The Ceremony of Enthronement in which the Emperor proclaimed his enthronement to those at home and abroad was held at the Seiden State Hall at the Imperial Palace. We would like to offer our congratulations on the celebration of this traditional ceremony, the key event in the series of ceremonies of the Accession to the Throne of the Emperor.
The Emperor ascended a dais called the Imperial Throne for the Emperor, known as Takamikura, and pledged: “I shall act according to the Constitution and fulfill my responsibility as the symbol of the state and of the unity of the people of Japan, while always wishing for the happiness of the people and the peace of the world, turning my thoughts to the people and standing by them.”
The enthronement ceremony is said to have started more than 1,000 years ago. The Emperor, while carrying on Imperial traditions, is seen as having demonstrated once again his stance of wishing for the happiness of the people in accordance with the Constitution, which contains the principle of the people’s sovereignty.
About 2,000 guests, including leaders and representatives from more than 180 countries and international organizations, attended the ceremony. The Imperial Procession by motorcar, initially scheduled to be held on the same day as the ceremony, was postponed until Nov. 10. It was appropriate for the government to have made this decision, taking into account the damage wrought by the recent typhoon.
The latest enthronement ceremony was held as a matter of the state, in accordance with provisions of the Imperial House Law. It marked the second enthronement ceremony, following the one held during the Heisei era, to take place under the present Constitution, which stipulates the system of the Emperor as the symbol of the nation.
During the enthronement ceremony held for Emperor Showa before World War II, the then prime minister descended to the courtyard and led cheers of banzai while looking up at the Emperor. This time, Prime Minister Shinzo Abe expressed his congratulatory tribute and led three cheers of banzai while standing in the same room as the Emperor.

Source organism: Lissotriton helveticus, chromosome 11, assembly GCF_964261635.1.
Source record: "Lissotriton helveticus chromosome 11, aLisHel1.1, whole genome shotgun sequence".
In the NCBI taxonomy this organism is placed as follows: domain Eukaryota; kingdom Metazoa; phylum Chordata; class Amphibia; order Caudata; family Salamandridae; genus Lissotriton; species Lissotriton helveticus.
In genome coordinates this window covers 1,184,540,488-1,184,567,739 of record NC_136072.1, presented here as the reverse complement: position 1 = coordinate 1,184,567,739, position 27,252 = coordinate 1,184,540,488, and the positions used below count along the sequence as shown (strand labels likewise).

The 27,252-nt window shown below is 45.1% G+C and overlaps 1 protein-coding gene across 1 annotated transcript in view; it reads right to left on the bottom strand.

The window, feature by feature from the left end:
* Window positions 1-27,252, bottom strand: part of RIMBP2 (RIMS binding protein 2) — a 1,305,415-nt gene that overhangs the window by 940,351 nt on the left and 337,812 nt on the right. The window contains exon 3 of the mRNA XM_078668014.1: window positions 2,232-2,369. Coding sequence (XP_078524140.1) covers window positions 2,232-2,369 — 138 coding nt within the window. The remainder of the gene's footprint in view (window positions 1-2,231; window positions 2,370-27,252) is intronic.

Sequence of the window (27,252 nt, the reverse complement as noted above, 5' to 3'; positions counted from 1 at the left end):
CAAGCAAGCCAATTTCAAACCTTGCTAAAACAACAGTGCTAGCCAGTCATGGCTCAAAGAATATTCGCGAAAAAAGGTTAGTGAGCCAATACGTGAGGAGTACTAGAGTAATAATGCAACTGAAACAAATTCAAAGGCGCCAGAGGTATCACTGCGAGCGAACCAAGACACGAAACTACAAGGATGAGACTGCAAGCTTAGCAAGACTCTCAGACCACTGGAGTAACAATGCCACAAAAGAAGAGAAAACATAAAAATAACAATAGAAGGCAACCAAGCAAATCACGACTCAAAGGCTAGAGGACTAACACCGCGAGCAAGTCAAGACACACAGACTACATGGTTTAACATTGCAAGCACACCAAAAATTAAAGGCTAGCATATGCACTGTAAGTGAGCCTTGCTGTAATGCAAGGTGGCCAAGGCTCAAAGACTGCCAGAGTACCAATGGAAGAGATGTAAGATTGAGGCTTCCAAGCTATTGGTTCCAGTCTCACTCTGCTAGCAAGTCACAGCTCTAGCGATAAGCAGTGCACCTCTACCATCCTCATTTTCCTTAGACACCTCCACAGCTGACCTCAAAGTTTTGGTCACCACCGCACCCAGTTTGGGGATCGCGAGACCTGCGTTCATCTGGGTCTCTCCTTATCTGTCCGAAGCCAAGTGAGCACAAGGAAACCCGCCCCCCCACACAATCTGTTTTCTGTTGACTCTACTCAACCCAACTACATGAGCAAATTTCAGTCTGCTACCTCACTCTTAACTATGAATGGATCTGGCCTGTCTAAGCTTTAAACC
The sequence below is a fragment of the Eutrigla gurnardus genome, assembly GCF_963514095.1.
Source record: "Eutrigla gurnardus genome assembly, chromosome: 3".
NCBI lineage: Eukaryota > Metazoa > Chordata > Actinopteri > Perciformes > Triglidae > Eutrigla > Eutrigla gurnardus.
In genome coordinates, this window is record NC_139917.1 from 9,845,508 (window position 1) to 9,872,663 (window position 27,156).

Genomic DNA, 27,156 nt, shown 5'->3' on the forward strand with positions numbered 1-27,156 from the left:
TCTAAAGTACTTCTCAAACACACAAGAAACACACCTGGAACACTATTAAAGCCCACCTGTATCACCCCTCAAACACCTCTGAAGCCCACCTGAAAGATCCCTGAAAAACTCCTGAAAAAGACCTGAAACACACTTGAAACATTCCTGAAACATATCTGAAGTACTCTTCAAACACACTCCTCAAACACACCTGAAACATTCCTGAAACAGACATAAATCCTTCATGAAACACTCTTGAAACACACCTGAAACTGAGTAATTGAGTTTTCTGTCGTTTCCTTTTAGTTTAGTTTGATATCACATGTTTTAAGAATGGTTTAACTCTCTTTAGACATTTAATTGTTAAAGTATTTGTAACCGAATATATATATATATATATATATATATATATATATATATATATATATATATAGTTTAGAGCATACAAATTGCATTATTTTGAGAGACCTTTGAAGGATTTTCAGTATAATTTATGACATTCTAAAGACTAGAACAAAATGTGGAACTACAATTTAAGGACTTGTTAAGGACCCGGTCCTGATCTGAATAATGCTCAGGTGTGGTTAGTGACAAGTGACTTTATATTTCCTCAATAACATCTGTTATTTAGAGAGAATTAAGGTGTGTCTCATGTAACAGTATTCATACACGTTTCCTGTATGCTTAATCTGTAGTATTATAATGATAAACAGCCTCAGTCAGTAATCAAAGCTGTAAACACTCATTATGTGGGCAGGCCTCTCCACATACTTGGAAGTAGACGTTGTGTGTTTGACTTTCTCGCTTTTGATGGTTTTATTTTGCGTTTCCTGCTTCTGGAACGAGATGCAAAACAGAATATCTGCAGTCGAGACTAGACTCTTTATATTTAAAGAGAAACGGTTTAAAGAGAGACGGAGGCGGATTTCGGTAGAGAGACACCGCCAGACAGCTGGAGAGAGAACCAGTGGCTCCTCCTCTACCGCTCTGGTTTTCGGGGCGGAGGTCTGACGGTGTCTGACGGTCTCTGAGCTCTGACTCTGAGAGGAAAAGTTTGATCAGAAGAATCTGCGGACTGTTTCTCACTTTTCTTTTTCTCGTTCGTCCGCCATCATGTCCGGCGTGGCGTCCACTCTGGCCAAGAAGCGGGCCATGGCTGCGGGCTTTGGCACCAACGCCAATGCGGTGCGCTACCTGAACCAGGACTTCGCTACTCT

It is understandable that the latest ceremony involved the same content as that held during the Heisei era, which made it compatible with the Constitution’s principle of the sovereignty of the people.
In the evening, a Court Banquet to celebrate the enthronement was held at the palace, where the Emperor courteously exchanged words with people including honored guests from abroad, expressing his gratitude to them. For the Imperial household, this must have served as a precious occasion of international friendship.
The Netherlands, the queen of which did not attend the previous enthronement ceremony during the Heisei era, was this time represented by King Willem-Alexander. The fact that the Emperor Emeritus and the Emperor have deepened their interchange with the royal house of the Netherlands, which was a hostile country to Japan during the war, helped bring about the king’s attendance at the ceremony.
The Imperial Throne for the Emperor, the dais used during the enthronement ceremony, and the August Seat of the Empress, which the Empress ascended, are to be put on public view at a later date, together with the attire and properties used during the ceremony. This could serve as an opportunity for the people to come into contact with traditions and culture preserved and handed down through generations by the Imperial household.
Nearly half a year has passed since the Emperor acceded to the throne. It is wonderful that both the Emperor and Empress have been steadily carrying out their official duties.
The Emperor, who attended the national tree-planting festival in June, told the audience in carefully chosen words that he was “[planting trees] together with you.” Many people likely feel closeness with the Emperor.
We would like to live our lives in step with the Emperor, who seeks the image of a symbol befitting the new era.